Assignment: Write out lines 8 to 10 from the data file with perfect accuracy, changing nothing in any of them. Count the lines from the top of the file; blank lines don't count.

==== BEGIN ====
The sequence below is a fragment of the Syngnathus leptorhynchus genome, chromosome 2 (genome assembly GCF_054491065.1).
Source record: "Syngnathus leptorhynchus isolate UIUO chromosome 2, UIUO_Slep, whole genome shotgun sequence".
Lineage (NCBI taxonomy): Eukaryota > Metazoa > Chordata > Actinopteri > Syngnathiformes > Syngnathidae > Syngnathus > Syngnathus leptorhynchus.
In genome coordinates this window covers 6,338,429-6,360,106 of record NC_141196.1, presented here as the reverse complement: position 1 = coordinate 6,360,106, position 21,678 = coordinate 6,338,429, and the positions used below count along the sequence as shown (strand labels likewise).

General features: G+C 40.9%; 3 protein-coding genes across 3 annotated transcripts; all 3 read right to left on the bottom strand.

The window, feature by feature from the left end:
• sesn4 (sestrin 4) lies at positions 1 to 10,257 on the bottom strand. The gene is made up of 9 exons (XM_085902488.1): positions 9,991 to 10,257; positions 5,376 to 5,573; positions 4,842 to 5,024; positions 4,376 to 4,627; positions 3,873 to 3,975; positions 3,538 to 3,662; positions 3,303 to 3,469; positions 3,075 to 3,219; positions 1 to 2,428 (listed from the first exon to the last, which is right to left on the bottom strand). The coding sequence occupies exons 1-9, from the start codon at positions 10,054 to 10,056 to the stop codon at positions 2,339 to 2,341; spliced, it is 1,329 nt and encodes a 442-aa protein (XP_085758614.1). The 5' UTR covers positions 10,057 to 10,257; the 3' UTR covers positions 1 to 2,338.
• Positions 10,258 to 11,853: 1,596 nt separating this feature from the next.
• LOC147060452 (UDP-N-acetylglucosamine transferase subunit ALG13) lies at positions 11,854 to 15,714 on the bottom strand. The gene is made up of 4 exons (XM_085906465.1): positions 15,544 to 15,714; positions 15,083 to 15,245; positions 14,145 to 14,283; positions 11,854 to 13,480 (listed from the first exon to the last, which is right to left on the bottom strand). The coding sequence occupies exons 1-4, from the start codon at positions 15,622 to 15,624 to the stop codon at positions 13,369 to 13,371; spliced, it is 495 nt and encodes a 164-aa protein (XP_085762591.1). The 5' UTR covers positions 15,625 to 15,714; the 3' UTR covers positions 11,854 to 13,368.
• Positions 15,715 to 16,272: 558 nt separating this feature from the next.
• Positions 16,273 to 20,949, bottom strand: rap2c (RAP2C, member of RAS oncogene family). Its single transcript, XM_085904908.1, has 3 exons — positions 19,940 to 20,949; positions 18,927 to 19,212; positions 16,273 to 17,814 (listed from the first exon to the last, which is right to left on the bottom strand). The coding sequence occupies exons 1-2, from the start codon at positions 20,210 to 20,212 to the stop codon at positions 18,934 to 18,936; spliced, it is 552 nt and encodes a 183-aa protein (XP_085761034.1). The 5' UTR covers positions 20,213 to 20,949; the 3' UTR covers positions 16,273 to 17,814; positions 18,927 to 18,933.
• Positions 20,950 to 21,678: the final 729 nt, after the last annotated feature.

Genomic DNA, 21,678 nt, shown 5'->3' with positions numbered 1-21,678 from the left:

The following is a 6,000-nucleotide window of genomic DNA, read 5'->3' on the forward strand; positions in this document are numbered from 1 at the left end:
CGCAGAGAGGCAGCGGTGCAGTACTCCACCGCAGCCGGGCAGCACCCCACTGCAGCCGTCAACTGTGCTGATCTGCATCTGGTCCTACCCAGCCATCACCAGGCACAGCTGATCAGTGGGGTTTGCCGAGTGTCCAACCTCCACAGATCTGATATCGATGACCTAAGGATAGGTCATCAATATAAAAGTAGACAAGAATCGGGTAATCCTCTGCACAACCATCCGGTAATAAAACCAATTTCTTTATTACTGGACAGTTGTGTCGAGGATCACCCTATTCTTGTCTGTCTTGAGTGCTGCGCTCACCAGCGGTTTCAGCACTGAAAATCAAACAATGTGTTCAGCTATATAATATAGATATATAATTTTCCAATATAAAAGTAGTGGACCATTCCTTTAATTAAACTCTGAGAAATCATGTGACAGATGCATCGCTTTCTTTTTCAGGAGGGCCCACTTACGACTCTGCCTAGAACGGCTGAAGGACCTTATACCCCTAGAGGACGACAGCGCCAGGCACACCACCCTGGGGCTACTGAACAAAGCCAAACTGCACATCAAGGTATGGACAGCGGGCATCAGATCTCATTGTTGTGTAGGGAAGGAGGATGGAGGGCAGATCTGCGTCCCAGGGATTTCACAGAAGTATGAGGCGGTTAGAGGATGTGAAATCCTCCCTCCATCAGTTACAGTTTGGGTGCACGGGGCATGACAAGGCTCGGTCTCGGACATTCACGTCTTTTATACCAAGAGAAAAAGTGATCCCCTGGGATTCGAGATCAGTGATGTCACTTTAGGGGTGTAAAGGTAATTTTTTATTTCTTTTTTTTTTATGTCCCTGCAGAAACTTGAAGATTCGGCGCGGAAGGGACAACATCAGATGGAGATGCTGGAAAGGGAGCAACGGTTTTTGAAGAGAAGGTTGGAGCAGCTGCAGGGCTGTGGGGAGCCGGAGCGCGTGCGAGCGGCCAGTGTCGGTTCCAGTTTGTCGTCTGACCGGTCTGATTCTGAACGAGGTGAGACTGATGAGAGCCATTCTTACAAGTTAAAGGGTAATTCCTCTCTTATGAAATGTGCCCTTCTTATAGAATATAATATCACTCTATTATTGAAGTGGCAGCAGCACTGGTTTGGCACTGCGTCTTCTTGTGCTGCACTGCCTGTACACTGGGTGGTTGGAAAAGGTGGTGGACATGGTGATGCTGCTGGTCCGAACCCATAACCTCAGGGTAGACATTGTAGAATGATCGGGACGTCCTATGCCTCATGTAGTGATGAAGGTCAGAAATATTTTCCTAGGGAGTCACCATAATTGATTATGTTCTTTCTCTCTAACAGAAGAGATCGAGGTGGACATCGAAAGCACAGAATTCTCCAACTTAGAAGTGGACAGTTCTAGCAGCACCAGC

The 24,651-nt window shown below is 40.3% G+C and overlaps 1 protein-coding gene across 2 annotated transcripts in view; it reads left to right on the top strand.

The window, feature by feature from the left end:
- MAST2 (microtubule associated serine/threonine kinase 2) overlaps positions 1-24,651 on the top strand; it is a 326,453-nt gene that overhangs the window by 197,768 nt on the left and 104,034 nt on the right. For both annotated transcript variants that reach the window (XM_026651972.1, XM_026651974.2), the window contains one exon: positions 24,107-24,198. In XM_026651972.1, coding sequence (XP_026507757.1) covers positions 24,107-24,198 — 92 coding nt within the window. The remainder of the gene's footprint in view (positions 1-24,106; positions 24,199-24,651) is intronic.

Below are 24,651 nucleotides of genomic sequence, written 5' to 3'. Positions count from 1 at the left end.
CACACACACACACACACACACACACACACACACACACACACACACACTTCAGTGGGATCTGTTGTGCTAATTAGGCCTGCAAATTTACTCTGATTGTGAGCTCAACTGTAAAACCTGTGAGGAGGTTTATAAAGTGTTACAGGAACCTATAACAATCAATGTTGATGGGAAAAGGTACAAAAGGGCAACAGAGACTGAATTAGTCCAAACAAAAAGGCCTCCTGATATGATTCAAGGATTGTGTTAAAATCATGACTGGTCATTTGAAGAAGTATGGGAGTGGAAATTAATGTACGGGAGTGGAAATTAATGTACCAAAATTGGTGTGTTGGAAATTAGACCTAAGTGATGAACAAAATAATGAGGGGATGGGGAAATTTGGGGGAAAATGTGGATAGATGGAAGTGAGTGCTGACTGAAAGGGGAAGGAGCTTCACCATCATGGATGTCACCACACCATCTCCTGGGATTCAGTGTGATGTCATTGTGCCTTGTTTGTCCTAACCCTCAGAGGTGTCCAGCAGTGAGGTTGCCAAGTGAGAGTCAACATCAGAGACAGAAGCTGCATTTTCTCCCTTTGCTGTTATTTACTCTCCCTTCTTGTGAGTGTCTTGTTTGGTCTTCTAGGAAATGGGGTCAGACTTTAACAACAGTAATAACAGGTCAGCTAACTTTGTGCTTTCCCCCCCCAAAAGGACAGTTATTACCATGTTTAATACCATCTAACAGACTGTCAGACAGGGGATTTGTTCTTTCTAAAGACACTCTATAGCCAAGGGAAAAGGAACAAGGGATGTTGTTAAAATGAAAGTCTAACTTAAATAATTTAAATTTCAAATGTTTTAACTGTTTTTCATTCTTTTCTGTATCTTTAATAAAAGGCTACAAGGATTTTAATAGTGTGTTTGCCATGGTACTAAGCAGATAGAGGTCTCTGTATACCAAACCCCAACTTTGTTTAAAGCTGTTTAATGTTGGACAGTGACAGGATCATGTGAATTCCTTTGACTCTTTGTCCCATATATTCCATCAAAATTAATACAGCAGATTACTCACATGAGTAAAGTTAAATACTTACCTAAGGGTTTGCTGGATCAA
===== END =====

• Positions 10,258 to 11,853: 1,596 nt separating this feature from the next.
• LOC147060452 (UDP-N-acetylglucosamine transferase subunit ALG13) lies at positions 11,854 to 15,714 on the bottom strand. The gene is made up of 4 exons (XM_085906465.1): positions 15,544 to 15,714; positions 15,083 to 15,245; positions 14,145 to 14,283; positions 11,854 to 13,480 (listed from the first exon to the last, which is right to left on the bottom strand). The coding sequence occupies exons 1-4, from the start codon at positions 15,622 to 15,624 to the stop codon at positions 13,369 to 13,371; spliced, it is 495 nt and encodes a 164-aa protein (XP_085762591.1). The 5' UTR covers positions 15,625 to 15,714; the 3' UTR covers positions 11,854 to 13,368.
• Positions 15,715 to 16,272: 558 nt separating this feature from the next.